- I came across a sculpture of “a flock of 191 silver sparrows” in Dear Edward by Ann Napolitano while also reading Silver Sparrow by Tayari Jones.
- Characters nearly falling asleep at the wheel of a car in Crossing to Safety by Wallace Stegner and In the Dream House by Carmen Maria Machado
- There’s no escaping Henry David Thoreau! Within the span of a week I saw him mentioned in The Library of Ice by Nancy Campbell, The Snow Tourist by Charlie English, Losing Eden by Lucy Jones and Crossing to Safety by Wallace Stegner. Plus I’d just read the whole graphic novel Thoreau and Me by Cédric Taling.
- Discussions of the work of D.H. Lawrence in Unfinished Business by Vivian Gornick and The Offing by Benjamin Myers
- That scientific study on patient recovery in hospital rooms with a window view vs. a view of a brick wall turns up in both Dear Life by Rachel Clarke and Losing Eden by Lucy Jones.
- The inverted teardrop shapes mirror each other on these book covers:
- Punchy, one-word titles on all these books I was reading simultaneously:
- Polio cases in The Golden Age by Joan London, Nemesis by Philip Roth and Crossing to Safety by Wallace Stegner
- An Italian setting and the motto “Pazienza!” in Dottoressa by Susan Levenstein and Crossing to Safety by Wallace Stegner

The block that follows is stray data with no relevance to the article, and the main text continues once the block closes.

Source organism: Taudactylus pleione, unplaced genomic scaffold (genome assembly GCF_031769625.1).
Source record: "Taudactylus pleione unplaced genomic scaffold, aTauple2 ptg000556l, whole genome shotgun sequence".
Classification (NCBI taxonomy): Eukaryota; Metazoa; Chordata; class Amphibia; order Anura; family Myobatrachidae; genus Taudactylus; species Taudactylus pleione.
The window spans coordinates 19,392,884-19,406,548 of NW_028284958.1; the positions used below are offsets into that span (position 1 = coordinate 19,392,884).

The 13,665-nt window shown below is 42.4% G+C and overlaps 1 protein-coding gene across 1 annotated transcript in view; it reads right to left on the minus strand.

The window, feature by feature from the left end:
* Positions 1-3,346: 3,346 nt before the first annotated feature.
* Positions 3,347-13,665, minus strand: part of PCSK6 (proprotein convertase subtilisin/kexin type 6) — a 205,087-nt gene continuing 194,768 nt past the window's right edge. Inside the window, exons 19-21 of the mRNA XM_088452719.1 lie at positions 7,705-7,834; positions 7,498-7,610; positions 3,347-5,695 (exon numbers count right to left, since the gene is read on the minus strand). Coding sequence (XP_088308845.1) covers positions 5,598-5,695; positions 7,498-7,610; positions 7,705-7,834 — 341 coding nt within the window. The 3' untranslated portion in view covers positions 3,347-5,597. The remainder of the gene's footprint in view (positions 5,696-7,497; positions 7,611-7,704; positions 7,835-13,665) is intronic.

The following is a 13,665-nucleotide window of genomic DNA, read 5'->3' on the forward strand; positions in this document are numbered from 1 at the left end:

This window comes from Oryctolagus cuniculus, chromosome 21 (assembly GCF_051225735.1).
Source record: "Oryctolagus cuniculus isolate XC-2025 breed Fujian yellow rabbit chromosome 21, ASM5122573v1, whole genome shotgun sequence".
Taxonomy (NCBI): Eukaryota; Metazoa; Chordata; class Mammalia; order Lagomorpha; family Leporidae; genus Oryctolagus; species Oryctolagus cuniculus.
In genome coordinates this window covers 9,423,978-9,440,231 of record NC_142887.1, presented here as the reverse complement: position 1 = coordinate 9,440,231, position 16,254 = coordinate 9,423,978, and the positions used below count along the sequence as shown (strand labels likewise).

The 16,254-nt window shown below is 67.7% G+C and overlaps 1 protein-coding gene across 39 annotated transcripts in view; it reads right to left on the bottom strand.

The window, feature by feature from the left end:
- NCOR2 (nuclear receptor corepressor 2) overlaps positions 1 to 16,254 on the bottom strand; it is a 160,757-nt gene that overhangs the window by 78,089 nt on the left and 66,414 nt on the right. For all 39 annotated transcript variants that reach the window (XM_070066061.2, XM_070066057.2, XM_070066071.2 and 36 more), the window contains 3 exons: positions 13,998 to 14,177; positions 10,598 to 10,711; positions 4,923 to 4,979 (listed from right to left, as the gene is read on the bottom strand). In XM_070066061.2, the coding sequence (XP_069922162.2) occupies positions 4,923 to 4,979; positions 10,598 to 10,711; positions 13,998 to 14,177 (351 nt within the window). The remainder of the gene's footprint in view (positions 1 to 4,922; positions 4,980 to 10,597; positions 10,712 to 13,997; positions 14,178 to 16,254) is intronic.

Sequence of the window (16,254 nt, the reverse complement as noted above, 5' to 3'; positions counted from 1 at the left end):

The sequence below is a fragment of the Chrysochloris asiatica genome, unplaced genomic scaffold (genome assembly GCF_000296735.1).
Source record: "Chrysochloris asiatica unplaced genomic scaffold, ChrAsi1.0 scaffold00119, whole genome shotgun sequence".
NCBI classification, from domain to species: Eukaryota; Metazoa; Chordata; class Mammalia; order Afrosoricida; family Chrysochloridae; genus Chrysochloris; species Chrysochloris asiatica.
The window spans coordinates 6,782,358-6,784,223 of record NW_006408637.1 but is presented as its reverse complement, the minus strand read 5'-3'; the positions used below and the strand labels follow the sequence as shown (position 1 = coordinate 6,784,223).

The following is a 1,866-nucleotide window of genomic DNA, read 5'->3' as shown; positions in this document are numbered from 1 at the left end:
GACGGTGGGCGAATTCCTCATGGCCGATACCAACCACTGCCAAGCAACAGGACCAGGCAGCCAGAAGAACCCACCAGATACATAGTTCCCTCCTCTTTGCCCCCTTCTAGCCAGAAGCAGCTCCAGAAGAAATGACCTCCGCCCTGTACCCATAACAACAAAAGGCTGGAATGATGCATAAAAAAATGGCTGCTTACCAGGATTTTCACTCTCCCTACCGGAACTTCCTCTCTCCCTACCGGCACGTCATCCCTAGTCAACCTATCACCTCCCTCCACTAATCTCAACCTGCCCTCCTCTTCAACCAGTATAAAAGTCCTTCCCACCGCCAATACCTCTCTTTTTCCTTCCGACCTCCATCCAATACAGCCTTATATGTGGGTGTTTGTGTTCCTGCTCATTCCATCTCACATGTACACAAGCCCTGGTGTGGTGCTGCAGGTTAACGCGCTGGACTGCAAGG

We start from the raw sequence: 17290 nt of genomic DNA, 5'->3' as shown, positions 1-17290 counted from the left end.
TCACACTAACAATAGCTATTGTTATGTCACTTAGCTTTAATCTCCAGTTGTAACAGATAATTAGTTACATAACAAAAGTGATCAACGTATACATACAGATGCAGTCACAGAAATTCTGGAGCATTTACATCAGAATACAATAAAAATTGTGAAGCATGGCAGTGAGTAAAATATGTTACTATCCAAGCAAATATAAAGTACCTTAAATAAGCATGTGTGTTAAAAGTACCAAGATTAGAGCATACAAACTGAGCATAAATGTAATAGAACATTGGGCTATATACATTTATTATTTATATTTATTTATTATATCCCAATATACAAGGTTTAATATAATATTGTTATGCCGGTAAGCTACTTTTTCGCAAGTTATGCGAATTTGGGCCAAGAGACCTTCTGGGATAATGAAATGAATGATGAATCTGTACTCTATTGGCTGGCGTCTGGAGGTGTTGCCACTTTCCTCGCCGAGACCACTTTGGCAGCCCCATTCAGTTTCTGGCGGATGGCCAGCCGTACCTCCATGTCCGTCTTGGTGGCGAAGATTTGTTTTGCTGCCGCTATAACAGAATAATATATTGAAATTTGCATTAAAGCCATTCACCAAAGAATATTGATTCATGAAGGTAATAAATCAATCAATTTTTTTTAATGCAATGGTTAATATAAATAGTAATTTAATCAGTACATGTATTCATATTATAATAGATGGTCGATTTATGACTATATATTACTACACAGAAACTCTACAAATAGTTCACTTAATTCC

- Characters named Lachlan in The Ninth Child by Sally Magnusson and The Inland Sea by Madeleine Watts
- Mentions of the insecticide Flit in Nemesis by Philip Roth and Sacred Country by Rose Tremain
- A quoted Leonard Cohen lyric in Traveling Mercies by Anne Lamott; Cohen as a character in A Theatre for Dreamers by Polly Samson
- Plague is brought to an English village through bolts of cloth from London in Year of Wonders by Geraldine Brooks and Hamnet by Maggie O’Farrell; both also feature a woman who is a herbal healer sometimes mistaken for a witch (and with similar names: Anys versus Agnes)
- Gory scenes of rats being beaten to death in Hamnet by Maggie O’Farrell and Nemesis by Philip Roth
- Homemade mobiles in a baby’s room in A Theatre for Dreamers by Polly Samson and Sacred Country by Rose Tremain
- Speech indicated by italics rather than the traditional quotation marks in Pew by Catherine Lacey and Red at the Bone by Jacqueline Woodson